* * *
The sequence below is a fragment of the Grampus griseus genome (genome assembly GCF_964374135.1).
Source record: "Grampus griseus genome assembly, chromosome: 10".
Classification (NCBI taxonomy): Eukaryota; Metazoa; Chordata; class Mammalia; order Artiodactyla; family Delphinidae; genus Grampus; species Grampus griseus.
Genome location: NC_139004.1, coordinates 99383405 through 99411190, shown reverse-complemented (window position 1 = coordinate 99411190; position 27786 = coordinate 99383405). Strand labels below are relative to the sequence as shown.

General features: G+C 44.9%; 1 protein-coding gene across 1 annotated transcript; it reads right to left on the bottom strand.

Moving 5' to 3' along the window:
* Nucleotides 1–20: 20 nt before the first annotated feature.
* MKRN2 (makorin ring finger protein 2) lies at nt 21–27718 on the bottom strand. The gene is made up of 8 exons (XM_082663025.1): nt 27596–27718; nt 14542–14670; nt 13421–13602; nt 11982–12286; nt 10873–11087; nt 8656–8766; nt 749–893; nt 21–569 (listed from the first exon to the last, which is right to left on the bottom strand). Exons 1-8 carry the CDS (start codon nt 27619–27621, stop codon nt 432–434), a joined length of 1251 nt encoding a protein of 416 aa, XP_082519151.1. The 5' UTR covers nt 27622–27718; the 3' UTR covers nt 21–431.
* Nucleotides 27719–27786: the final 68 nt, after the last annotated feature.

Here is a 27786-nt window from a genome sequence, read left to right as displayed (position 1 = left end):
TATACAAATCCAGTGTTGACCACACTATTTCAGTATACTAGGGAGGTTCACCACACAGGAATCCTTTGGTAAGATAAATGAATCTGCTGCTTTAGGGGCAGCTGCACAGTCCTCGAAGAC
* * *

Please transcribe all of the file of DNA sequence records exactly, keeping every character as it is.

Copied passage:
The sequence below is a fragment of the Grampus griseus genome (genome assembly GCF_964374135.1).
Source record: "Grampus griseus genome assembly, chromosome: 10".
Classification (NCBI taxonomy): Eukaryota; Metazoa; Chordata; class Mammalia; order Artiodactyla; family Delphinidae; genus Grampus; species Grampus griseus.
Genome location: NC_139004.1, coordinates 99383405 through 99411190, shown reverse-complemented (window position 1 = coordinate 99411190; position 27786 = coordinate 99383405). Strand labels below are relative to the sequence as shown.

General features: G+C 44.9%; 1 protein-coding gene across 1 annotated transcript; it reads right to left on the bottom strand.

Moving 5' to 3' along the window:
* Nucleotides 1–20: 20 nt before the first annotated feature.
* MKRN2 (makorin ring finger protein 2) lies at nt 21–27718 on the bottom strand. The gene is made up of 8 exons (XM_082663025.1): nt 27596–27718; nt 14542–14670; nt 13421–13602; nt 11982–12286; nt 10873–11087; nt 8656–8766; nt 749–893; nt 21–569 (listed from the first exon to the last, which is right to left on the bottom strand). Exons 1-8 carry the CDS (start codon nt 27619–27621, stop codon nt 432–434), a joined length of 1251 nt encoding a protein of 416 aa, XP_082519151.1. The 5' UTR covers nt 27622–27718; the 3' UTR covers nt 21–431.
* Nucleotides 27719–27786: the final 68 nt, after the last annotated feature.

Here is a 27786-nt window from a genome sequence, read left to right as displayed (position 1 = left end):
TATACAAATCCAGTGTTGACCACACTATTTCAGTATACTAGGGAGGTTCACCACACAGGAATCCTTTGGTAAGATAAATGAATCTGCTGCTTTAGGGGCAGCTGCACAGTCCTCGAAGAC